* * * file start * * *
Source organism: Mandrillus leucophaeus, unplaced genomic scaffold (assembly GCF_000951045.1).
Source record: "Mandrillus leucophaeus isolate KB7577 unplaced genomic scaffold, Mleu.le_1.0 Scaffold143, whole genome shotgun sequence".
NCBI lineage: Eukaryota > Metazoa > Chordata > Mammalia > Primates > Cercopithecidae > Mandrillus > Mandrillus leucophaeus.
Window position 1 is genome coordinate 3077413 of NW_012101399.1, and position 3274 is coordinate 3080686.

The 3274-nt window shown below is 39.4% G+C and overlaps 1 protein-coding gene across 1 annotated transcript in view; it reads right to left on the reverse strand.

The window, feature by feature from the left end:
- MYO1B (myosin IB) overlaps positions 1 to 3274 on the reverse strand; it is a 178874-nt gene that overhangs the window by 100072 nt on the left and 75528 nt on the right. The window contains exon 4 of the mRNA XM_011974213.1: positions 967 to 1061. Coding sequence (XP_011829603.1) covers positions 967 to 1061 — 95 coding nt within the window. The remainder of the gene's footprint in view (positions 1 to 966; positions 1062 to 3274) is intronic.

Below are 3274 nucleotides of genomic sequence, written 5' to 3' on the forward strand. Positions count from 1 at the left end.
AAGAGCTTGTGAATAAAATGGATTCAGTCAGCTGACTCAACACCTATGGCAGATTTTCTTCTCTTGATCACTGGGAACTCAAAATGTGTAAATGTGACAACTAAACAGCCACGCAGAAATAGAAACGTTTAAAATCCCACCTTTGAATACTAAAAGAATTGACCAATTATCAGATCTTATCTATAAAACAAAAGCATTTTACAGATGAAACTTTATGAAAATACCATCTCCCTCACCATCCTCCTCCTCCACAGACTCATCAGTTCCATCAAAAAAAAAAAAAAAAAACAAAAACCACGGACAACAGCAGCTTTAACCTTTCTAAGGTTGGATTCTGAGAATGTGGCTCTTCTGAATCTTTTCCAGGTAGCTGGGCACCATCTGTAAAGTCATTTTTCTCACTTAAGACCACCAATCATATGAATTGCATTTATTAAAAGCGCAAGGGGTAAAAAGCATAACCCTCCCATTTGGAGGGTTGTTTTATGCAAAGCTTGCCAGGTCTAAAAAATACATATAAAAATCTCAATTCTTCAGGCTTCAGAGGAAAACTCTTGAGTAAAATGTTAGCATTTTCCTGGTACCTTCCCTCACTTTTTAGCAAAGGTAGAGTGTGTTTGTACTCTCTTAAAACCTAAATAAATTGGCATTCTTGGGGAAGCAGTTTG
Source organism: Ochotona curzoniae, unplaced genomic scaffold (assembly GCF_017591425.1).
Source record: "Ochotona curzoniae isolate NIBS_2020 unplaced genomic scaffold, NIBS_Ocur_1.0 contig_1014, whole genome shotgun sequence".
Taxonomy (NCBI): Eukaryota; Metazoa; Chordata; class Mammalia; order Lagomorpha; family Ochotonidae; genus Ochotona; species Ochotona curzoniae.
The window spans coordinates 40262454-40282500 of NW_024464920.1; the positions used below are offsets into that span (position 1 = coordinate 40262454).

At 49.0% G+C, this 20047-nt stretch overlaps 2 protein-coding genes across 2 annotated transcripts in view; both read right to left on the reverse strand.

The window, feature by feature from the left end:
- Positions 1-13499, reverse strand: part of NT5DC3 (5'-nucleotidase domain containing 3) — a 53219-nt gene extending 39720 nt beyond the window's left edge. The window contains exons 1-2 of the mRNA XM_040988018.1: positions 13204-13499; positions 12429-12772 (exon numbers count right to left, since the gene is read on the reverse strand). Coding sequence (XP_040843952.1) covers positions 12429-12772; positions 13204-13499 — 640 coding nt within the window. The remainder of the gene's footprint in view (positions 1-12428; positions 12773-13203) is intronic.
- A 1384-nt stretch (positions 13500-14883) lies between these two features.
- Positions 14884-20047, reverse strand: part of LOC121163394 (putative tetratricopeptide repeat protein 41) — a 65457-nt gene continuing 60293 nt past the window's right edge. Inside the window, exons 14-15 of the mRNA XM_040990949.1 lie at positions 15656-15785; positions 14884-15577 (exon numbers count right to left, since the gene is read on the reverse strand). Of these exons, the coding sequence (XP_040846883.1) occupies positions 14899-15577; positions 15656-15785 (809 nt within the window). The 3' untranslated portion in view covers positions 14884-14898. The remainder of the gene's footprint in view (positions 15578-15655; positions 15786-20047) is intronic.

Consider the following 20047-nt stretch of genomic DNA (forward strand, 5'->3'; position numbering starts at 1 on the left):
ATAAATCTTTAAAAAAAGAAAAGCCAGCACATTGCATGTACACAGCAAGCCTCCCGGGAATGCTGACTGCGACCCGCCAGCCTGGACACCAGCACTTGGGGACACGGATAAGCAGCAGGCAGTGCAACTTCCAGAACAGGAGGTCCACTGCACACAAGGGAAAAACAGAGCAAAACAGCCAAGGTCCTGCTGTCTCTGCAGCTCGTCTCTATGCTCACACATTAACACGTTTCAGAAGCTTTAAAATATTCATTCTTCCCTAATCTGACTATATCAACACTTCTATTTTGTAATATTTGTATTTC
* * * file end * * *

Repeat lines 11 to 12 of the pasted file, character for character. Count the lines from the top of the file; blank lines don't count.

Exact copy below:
Source record: "Ochotona curzoniae isolate NIBS_2020 unplaced genomic scaffold, NIBS_Ocur_1.0 contig_1014, whole genome shotgun sequence".
Taxonomy (NCBI): Eukaryota; Metazoa; Chordata; class Mammalia; order Lagomorpha; family Ochotonidae; genus Ochotona; species Ochotona curzoniae.